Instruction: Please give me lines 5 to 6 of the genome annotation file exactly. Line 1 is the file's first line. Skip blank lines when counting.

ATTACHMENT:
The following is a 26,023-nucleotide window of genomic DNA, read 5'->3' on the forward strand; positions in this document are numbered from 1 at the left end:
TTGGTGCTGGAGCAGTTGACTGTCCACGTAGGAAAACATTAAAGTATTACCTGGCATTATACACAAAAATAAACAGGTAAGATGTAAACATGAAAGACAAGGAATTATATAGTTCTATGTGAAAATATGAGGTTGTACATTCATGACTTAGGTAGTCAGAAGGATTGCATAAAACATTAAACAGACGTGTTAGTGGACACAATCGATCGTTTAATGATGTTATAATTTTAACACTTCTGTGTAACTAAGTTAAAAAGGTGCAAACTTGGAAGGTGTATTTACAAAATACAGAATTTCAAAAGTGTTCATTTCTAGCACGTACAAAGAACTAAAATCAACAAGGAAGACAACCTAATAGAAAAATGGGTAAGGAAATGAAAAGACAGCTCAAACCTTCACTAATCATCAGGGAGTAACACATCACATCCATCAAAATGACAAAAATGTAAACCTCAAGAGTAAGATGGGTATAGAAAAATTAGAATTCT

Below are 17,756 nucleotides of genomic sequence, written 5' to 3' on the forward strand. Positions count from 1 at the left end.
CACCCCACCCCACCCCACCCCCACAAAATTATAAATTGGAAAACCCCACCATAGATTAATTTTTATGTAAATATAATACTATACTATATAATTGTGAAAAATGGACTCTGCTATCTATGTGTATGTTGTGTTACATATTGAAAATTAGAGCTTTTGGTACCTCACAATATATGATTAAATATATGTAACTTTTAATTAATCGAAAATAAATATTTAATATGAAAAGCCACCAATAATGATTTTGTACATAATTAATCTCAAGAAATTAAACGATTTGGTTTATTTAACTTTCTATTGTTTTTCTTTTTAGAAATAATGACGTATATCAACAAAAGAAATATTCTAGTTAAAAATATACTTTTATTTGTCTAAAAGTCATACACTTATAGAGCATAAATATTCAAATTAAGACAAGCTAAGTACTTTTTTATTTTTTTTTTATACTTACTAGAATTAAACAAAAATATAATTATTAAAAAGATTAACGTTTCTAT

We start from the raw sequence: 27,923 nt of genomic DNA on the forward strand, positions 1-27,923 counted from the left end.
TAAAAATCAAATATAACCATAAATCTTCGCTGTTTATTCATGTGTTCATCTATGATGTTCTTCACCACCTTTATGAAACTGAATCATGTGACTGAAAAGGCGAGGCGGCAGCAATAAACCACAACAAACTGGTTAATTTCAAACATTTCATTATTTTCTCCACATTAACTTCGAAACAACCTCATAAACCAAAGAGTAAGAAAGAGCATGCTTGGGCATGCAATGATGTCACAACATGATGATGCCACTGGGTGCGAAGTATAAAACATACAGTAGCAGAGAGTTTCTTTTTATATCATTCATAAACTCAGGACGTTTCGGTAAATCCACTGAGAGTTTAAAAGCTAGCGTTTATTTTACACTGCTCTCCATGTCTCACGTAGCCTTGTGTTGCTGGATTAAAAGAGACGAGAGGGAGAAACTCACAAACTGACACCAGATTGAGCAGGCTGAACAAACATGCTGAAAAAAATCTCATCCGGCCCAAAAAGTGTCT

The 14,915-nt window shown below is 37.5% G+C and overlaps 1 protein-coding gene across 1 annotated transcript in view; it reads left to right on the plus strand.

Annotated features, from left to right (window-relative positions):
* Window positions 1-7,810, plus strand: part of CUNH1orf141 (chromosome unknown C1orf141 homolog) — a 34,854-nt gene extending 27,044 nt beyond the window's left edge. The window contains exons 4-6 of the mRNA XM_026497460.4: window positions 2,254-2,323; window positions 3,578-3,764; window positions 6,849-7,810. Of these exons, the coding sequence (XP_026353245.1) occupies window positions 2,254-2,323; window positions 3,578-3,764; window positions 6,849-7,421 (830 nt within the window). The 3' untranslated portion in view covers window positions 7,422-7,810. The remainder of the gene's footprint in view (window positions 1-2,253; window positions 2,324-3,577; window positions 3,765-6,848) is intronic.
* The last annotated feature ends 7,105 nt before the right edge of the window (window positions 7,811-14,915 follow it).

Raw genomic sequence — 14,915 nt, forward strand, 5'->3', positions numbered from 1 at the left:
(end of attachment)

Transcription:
We start from the raw sequence: 27,923 nt of genomic DNA on the forward strand, positions 1-27,923 counted from the left end.
TAAAAATCAAATATAACCATAAATCTTCGCTGTTTATTCATGTGTTCATCTATGATGTTCTTCACCACCTTTATGAAACTGAATCATGTGACTGAAAAGGCGAGGCGGCAGCAATAAACCACAACAAACTGGTTAATTTCAAACATTTCATTATTTTCTCCACATTAACTTCGAAACAACCTCATAAACCAAAGAGTAAGAAAGAGCATGCTTGGGCATGCAATGATGTCACAACATGATGATGCCACTGGGTGCGAAGTATAAAACATACAGTAGCAGAGAGTTTCTTTTTATATCATTCATAAACTCAGGACGTTTCGGTAAATCCACTGAGAGTTTAAAAGCTAGCGTTTATTTTACACTGCTCTCCATGTCTCACGTAGCCTTGTGTTGCTGGATTAAAAGAGACGAGAGGGAGAAACTCACAAACTGACACCAGATTGAGCAGGCTGAACAAACATGCTGAAAAAAATCTCATCCGGCCCAAAAAGTGTCT